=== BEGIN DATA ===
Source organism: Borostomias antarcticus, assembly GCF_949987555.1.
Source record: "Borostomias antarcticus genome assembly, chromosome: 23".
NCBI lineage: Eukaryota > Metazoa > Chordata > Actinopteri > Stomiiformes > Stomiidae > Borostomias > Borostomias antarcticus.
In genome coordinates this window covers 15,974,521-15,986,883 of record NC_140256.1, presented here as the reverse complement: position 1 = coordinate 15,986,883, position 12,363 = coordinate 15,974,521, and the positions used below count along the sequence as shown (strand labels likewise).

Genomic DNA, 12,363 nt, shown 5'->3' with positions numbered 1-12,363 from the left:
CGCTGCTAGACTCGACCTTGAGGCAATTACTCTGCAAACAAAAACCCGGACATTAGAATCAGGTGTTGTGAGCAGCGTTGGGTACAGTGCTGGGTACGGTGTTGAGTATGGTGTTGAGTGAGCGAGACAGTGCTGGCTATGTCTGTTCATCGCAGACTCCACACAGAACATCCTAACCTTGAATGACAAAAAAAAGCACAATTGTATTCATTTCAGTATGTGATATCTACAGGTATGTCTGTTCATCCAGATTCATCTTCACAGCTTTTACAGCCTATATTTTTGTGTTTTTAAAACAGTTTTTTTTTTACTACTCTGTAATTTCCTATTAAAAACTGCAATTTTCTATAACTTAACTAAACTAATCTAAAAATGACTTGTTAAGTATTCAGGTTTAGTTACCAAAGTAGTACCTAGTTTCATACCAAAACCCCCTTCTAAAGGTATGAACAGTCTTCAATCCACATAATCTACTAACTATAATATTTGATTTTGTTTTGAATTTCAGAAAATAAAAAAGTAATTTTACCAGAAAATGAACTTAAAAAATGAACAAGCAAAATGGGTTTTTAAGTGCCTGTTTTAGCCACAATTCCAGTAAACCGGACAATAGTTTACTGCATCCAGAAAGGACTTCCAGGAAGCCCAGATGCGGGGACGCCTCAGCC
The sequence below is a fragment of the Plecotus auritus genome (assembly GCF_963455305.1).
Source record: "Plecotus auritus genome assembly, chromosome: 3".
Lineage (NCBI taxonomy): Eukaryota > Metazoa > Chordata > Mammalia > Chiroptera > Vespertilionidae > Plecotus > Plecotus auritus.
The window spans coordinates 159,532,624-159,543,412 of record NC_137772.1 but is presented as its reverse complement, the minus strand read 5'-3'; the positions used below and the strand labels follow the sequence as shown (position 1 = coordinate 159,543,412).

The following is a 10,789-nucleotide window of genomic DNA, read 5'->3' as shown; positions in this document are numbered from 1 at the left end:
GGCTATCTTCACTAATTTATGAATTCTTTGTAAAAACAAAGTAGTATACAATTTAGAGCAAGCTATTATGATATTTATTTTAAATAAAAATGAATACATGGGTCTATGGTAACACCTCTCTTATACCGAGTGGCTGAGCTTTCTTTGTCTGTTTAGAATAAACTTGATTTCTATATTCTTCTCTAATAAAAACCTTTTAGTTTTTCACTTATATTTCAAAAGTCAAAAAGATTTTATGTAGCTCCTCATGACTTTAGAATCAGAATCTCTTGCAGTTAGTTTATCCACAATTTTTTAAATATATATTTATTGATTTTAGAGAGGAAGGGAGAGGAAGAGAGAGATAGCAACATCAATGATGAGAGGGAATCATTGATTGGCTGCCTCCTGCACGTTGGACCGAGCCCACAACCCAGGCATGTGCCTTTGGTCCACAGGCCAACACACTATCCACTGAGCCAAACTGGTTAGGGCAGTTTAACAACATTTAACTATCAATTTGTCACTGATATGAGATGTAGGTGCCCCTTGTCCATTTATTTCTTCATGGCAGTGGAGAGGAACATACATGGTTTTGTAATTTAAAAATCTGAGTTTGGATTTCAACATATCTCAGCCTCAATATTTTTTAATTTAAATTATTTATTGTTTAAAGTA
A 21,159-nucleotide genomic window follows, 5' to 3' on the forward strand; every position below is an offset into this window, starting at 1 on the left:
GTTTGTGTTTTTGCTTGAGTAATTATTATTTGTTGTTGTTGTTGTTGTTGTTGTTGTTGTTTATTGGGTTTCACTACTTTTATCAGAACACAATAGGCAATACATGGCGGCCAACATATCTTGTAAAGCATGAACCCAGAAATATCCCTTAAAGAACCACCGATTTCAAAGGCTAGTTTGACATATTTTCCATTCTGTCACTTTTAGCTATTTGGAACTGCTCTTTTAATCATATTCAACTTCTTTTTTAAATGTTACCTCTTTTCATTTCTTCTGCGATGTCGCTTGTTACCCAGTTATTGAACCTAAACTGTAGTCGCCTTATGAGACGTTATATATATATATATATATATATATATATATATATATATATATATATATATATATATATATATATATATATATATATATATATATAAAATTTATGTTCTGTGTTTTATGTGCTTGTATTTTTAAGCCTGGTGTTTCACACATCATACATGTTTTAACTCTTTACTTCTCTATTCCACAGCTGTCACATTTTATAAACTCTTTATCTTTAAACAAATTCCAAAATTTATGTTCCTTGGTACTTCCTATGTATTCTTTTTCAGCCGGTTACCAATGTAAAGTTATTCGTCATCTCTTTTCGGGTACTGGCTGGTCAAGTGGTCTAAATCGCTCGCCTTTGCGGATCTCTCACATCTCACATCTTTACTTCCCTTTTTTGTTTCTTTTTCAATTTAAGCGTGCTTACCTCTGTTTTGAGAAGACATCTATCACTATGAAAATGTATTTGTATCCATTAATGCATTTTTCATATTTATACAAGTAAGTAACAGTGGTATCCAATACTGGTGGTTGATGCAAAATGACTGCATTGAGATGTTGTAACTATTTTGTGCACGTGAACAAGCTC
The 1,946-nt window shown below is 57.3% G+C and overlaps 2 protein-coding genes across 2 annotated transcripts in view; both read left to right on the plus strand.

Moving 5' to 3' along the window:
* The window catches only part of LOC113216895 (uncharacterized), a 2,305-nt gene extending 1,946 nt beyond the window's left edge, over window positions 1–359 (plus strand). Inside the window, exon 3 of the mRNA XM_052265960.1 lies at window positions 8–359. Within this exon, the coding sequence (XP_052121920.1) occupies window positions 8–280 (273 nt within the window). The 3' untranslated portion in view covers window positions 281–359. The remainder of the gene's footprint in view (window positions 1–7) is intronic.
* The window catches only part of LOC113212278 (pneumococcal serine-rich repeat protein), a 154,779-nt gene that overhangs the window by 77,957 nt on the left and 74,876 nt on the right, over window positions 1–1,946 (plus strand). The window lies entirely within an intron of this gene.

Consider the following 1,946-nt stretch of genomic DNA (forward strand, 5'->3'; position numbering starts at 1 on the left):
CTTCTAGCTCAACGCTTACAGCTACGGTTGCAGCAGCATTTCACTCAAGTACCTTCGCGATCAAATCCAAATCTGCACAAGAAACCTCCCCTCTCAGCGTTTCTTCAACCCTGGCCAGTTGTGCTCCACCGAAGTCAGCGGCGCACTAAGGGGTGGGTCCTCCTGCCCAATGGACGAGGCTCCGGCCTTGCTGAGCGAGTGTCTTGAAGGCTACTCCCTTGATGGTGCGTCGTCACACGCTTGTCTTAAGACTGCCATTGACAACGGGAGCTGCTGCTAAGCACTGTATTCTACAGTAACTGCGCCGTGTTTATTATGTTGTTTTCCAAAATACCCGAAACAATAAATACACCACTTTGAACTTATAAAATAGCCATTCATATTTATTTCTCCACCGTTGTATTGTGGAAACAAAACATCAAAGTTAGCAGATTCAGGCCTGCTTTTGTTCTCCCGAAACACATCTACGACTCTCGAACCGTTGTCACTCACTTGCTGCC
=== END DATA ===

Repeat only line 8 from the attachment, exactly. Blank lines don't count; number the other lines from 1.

Source record: "Plecotus auritus genome assembly, chromosome: 3".